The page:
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The Prince of Wales calls for an improved economic understanding of food security

Published on 29th February 2012

The Prince of Wales said yesterday that an understanding of the economic relationship of food security to natural capital is critical to our ability to maintain economic growth.

In the closing remarks of a meeting convened on the subject by his International Sustainability Unit (ISU), The Prince warned that natural capital (the resources that nature provides) was being depleted at an unsustainable rate imposing threats to food security and, in turn, more widely to economic and political security.

Highlighting that this depletion is often influenced by multiple factors including water, energy, food and environmental change, His Royal Highness called for a better understanding of these links and for the language of economics to be used so that they could be more readily understood.

The Prince of Wales said: “We may now understand the issues of food, water and energy security are indeed linked; but bizarrely, in a world that is dominated by economic decision making, we remain almost entirely blind to the economics of these relationships.” Focusing on food security is a constructive way to link sustainable development with immediate economic priorities, as food price rises and food insecurity are important issues for many governments. Since 2008 global food markets have experienced higher and more volatile prices than at any time since the 1970s. This has had a major impact on poverty and hunger in the world’s poorest regions: the UN Food and Agricultural Organisation estimates that the number of malnourished people has risen to over one billion over the past five years, with around the same number suffering from hidden hunger or poor nutritional quality of food. Rapidly rising food prices have also sparked riots across the world and contributed to political instability.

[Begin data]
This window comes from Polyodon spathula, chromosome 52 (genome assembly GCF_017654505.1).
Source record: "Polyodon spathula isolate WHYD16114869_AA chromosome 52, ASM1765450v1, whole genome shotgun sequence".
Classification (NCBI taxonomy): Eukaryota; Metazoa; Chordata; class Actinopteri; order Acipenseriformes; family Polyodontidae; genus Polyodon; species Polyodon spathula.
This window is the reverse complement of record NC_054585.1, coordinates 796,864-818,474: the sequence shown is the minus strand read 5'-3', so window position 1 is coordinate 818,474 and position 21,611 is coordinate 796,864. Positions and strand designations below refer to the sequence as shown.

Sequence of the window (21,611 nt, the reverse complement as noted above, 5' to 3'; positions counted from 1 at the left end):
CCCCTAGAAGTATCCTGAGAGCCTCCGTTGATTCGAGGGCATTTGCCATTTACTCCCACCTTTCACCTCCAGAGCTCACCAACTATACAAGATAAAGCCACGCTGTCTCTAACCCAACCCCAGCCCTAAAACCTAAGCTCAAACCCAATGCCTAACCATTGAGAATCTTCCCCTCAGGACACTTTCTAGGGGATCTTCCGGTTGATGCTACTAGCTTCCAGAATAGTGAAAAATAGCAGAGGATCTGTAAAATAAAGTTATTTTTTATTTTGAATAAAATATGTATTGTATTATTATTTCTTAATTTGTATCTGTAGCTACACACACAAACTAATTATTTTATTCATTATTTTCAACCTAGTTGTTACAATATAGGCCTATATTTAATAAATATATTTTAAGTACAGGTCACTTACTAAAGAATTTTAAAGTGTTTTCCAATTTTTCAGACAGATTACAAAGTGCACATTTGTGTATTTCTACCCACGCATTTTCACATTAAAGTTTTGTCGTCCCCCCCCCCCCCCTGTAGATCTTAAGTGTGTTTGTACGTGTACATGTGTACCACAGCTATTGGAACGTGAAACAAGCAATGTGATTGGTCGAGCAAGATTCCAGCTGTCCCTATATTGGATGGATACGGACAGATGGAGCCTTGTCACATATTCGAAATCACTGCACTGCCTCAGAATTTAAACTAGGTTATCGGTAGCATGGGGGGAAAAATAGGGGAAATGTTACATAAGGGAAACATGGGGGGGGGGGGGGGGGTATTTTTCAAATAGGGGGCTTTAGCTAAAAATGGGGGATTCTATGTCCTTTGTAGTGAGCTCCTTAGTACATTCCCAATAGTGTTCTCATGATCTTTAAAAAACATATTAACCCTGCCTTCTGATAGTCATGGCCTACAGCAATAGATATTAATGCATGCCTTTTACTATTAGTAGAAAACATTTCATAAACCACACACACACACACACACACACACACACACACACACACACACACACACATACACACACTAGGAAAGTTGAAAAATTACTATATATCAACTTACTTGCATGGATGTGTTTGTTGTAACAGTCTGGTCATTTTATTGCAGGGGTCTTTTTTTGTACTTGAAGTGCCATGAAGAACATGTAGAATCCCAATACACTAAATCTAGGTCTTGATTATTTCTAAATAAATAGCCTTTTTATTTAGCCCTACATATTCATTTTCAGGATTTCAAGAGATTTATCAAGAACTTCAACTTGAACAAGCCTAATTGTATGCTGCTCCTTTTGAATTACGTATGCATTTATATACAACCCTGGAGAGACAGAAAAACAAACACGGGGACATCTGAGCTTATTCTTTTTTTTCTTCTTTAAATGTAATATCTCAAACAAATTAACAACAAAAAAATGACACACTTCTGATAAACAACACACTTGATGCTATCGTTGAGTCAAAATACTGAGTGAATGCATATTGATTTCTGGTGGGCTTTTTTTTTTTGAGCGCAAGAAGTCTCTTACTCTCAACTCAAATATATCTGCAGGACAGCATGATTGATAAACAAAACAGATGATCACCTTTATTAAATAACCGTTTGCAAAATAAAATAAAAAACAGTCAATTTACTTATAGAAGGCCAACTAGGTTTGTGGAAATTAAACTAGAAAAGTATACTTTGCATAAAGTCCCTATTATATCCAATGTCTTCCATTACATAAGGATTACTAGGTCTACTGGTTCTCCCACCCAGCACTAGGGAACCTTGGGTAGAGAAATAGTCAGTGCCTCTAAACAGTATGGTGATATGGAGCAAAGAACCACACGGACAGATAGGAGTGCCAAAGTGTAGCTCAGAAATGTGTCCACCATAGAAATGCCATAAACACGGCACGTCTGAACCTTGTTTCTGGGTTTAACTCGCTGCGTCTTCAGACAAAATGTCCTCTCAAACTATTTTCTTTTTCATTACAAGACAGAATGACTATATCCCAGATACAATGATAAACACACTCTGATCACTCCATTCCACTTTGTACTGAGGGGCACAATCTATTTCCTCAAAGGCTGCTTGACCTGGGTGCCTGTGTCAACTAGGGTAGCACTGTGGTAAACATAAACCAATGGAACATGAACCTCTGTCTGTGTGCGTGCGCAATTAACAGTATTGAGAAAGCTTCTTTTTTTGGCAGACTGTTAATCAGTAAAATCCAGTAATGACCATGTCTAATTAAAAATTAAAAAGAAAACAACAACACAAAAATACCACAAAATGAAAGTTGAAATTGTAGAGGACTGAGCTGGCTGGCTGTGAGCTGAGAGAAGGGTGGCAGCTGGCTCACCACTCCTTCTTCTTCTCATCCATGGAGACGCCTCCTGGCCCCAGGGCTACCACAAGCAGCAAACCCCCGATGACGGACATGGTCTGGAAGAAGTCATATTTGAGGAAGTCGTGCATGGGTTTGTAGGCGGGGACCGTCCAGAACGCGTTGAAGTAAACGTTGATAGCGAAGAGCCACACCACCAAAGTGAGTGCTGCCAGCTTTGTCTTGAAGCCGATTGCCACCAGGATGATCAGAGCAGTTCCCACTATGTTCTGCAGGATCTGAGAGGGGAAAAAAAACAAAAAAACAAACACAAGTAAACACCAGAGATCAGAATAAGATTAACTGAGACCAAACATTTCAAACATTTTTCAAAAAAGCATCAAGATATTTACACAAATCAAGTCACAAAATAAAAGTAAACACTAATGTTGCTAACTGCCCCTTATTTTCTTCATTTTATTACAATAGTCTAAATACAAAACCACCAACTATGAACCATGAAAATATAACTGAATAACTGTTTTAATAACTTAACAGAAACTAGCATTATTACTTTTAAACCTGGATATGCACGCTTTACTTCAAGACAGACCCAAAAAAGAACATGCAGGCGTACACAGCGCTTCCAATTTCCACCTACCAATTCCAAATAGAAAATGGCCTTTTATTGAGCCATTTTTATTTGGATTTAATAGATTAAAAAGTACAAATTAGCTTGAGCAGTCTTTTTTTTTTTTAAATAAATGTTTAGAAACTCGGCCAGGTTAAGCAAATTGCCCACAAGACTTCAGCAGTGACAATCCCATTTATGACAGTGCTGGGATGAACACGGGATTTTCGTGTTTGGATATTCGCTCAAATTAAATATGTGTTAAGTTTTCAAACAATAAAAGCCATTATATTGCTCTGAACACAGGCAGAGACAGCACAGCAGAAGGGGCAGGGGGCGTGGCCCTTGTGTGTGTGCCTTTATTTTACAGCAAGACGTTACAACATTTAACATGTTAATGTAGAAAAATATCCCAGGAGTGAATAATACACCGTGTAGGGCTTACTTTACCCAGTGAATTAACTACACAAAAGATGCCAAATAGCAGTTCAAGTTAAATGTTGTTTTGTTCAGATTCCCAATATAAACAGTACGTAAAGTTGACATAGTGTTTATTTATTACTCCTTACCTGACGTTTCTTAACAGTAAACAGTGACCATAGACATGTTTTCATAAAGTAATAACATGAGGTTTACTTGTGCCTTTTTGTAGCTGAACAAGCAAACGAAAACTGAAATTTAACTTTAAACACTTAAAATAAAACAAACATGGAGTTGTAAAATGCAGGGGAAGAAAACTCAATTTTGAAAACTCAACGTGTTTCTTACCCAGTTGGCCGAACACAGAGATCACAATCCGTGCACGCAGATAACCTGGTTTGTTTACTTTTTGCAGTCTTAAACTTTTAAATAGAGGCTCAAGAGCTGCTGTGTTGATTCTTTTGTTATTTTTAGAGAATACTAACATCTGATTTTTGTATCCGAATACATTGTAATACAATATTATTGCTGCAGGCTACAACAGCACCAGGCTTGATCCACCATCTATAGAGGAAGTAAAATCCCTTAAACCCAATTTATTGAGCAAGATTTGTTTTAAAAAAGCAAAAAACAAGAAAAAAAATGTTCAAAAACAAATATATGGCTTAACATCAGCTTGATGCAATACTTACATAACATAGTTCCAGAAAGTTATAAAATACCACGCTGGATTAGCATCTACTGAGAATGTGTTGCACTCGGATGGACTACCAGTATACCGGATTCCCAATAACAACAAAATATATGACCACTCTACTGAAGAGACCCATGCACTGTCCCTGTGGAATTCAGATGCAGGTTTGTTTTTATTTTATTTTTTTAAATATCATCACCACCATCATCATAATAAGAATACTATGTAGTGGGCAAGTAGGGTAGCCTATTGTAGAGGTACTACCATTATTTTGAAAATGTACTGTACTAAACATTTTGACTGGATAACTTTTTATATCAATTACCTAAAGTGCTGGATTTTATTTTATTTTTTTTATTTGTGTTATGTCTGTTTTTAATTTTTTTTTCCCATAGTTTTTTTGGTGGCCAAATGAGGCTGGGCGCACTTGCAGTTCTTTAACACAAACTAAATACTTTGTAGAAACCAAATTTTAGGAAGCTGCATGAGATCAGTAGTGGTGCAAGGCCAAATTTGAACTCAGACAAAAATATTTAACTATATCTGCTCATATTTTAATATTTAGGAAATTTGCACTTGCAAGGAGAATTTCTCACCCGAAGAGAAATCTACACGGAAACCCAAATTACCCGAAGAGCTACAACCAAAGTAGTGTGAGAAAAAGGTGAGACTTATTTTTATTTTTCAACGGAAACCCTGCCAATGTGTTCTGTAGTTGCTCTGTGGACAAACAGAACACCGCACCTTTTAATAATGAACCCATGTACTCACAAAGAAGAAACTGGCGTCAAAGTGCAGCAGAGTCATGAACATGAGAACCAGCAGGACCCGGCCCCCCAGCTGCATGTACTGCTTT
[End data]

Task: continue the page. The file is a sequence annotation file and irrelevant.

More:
The meeting, held at the Royal Society in London, was a continuation of a two-year work programme by the ISU on food security and followed its 2011 report, “What Price Resilience?” During that period, the ISU has consulted the public, private, scientific and Non-governmental organisation (NGO) sectors and identified three core requirements to move discussions on food security forward: improved data collation; coordinated programme development at the national and international levels; and, integrated economic analysis.

The focus of yesterday’s discussions was to gather consensus on a programme of work that would assist countries develop a broad-based economic analysis of food security within the constraints of energy and water security as well as demographic and environmental change. This would enhance governments’ abilities to assess the impacts of risks to their food system and the potential benefits of alternative responses.

The meeting was attended by leading scientists, economists, leaders from the larger international institutions and government representatives from 14 countries and was followed by a dinner at Clarence House hosted by His Royal Highness.

Notes to editors

1. HRH The Prince of Wales established the International Sustainability Unit (ISU) to help build consensus on how to resolve some of the key environmental challenges facing the world – these include food security, ecosystem resilience and the depletion of natural capital. The ISU works with governments, the private sector and non-governmental organisations with the aim of building partnerships to help address these challenges.

2. 'What Price Resilience?' was published by the ISU in July 2011. It takes a broad and integrative approach, looking at the role played by economic development, energy, climate, biodiversity and ecosystem services in agriculture, fisheries and food systems. It analyses the deeper causes behind a global food crisis which has led to damaging price volatility and substantial increases in the number going hungry. It argues that these risks are likely to intensify in coming decades – more shocks and disruptions can be expected if we continue with ‘business as usual’.